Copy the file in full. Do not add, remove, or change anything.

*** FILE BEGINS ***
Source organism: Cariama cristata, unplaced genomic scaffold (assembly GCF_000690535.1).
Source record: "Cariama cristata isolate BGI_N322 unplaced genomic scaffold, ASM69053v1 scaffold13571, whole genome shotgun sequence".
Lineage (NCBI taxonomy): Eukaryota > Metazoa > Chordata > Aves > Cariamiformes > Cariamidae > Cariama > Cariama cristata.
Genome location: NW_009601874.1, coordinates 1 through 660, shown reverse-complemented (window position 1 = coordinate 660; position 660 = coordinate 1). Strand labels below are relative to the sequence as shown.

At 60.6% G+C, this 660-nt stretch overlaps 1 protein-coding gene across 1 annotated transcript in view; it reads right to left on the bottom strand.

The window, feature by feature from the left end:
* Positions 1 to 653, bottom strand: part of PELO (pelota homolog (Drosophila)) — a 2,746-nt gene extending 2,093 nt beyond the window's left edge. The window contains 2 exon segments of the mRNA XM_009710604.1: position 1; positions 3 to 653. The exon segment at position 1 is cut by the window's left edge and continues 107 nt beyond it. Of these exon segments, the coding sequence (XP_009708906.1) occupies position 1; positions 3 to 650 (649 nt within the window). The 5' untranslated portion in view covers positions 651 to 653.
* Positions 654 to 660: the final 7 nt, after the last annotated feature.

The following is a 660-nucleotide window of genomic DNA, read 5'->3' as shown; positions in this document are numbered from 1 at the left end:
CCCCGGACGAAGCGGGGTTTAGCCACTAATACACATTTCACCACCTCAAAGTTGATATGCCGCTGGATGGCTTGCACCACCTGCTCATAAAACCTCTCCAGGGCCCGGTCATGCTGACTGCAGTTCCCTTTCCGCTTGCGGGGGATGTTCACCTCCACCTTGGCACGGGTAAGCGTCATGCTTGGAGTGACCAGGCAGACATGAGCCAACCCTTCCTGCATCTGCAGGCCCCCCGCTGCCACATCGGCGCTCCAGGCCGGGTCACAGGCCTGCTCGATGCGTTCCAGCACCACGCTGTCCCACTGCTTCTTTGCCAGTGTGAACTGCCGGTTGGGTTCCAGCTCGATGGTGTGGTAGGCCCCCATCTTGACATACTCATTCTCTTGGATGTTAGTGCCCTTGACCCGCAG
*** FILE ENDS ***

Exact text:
Source organism: Cariama cristata, unplaced genomic scaffold (assembly GCF_000690535.1).
Source record: "Cariama cristata isolate BGI_N322 unplaced genomic scaffold, ASM69053v1 scaffold13571, whole genome shotgun sequence".
Lineage (NCBI taxonomy): Eukaryota > Metazoa > Chordata > Aves > Cariamiformes > Cariamidae > Cariama > Cariama cristata.
Genome location: NW_009601874.1, coordinates 1 through 660, shown reverse-complemented (window position 1 = coordinate 660; position 660 = coordinate 1). Strand labels below are relative to the sequence as shown.

At 60.6% G+C, this 660-nt stretch overlaps 1 protein-coding gene across 1 annotated transcript in view; it reads right to left on the bottom strand.

The window, feature by feature from the left end:
* Positions 1 to 653, bottom strand: part of PELO (pelota homolog (Drosophila)) — a 2,746-nt gene extending 2,093 nt beyond the window's left edge. The window contains 2 exon segments of the mRNA XM_009710604.1: position 1; positions 3 to 653. The exon segment at position 1 is cut by the window's left edge and continues 107 nt beyond it. Of these exon segments, the coding sequence (XP_009708906.1) occupies position 1; positions 3 to 650 (649 nt within the window). The 5' untranslated portion in view covers positions 651 to 653.
* Positions 654 to 660: the final 7 nt, after the last annotated feature.

The following is a 660-nucleotide window of genomic DNA, read 5'->3' as shown; positions in this document are numbered from 1 at the left end:
CCCCGGACGAAGCGGGGTTTAGCCACTAATACACATTTCACCACCTCAAAGTTGATATGCCGCTGGATGGCTTGCACCACCTGCTCATAAAACCTCTCCAGGGCCCGGTCATGCTGACTGCAGTTCCCTTTCCGCTTGCGGGGGATGTTCACCTCCACCTTGGCACGGGTAAGCGTCATGCTTGGAGTGACCAGGCAGACATGAGCCAACCCTTCCTGCATCTGCAGGCCCCCCGCTGCCACATCGGCGCTCCAGGCCGGGTCACAGGCCTGCTCGATGCGTTCCAGCACCACGCTGTCCCACTGCTTCTTTGCCAGTGTGAACTGCCGGTTGGGTTCCAGCTCGATGGTGTGGTAGGCCCCCATCTTGACATACTCATTCTCTTGGATGTTAGTGCCCTTGACCCGCAG